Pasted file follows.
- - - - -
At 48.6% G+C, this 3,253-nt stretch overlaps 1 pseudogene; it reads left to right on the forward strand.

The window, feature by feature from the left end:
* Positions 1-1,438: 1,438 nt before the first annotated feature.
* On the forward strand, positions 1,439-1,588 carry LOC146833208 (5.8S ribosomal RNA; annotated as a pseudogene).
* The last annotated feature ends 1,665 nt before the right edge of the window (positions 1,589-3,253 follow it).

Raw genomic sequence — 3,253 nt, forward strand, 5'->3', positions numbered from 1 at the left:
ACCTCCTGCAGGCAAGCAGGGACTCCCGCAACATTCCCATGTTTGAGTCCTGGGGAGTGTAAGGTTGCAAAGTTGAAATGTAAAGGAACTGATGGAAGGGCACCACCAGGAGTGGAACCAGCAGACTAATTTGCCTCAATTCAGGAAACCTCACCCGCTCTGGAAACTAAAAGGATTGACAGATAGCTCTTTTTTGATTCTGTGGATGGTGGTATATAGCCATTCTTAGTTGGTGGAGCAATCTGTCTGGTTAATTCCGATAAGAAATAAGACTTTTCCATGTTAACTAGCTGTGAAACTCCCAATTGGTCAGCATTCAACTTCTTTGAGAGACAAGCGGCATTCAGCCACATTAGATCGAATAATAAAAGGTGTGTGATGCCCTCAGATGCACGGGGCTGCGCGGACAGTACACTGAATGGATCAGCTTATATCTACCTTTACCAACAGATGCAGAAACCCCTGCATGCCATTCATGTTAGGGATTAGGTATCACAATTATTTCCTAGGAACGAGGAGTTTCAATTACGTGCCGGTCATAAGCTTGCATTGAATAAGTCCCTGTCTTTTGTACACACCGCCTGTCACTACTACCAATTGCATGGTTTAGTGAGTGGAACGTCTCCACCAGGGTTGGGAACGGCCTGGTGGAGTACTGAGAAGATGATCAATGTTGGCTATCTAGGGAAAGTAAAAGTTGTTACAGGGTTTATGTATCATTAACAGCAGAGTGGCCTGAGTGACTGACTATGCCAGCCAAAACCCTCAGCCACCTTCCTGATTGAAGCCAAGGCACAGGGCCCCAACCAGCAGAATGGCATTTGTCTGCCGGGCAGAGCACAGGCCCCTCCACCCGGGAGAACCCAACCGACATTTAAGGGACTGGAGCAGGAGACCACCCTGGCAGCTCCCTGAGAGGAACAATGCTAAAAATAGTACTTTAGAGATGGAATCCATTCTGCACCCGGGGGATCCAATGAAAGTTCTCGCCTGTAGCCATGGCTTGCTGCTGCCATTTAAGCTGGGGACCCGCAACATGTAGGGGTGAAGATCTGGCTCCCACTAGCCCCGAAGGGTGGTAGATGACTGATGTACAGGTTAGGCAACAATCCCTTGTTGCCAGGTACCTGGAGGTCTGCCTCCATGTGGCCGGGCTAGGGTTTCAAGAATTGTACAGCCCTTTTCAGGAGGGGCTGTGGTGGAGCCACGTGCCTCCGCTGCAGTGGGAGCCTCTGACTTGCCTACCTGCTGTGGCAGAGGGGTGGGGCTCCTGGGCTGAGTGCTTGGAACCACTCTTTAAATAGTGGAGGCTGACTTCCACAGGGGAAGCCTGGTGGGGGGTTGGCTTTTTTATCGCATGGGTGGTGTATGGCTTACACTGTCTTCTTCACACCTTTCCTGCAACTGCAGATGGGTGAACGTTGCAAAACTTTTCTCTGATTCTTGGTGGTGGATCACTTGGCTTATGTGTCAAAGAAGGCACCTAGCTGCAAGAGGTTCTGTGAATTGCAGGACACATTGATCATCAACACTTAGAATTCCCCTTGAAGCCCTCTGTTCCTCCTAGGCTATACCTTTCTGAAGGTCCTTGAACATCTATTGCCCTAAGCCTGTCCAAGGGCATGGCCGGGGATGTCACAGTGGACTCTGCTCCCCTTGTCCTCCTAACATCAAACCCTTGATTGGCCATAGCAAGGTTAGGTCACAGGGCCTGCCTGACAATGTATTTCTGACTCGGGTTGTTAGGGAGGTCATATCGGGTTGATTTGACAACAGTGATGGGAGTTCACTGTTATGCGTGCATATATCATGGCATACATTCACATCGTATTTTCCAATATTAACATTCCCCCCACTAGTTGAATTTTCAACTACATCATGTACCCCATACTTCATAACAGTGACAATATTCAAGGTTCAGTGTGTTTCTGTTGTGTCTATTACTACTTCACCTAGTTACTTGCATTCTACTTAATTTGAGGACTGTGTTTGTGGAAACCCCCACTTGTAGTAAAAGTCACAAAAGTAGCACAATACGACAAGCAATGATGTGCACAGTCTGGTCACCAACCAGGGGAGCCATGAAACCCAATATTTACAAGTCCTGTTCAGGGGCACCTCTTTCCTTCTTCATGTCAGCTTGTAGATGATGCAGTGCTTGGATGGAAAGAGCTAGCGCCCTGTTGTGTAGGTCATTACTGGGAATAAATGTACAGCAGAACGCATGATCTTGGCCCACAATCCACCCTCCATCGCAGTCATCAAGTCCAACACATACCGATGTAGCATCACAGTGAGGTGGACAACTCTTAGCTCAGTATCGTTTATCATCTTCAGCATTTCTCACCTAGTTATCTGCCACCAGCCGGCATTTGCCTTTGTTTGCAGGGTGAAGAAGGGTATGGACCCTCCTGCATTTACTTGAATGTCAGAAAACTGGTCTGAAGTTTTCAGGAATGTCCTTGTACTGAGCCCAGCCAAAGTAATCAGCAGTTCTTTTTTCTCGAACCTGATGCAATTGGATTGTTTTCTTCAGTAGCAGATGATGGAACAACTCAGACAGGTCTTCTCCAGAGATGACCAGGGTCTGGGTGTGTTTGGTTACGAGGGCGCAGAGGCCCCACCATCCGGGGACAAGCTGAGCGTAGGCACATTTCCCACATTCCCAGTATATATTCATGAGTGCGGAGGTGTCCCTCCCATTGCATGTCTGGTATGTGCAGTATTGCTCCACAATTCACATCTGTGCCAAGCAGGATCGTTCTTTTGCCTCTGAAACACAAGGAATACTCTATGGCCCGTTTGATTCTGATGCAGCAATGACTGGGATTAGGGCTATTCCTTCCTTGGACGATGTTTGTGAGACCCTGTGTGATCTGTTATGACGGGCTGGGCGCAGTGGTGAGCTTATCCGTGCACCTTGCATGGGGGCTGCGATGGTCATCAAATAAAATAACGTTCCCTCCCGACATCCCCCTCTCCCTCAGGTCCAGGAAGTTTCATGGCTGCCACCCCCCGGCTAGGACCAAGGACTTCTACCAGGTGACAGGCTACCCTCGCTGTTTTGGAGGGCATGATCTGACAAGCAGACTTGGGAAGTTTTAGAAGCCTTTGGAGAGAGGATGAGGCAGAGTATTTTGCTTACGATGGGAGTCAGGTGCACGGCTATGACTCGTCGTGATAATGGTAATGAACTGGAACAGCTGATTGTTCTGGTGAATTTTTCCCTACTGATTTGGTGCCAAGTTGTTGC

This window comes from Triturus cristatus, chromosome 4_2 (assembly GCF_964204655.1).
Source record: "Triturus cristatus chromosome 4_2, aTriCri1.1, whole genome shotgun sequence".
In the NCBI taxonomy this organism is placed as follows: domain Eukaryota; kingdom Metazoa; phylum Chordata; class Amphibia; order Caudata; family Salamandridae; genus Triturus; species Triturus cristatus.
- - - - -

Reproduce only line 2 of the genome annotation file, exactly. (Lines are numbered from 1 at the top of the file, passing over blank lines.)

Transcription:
The window, feature by feature from the left end: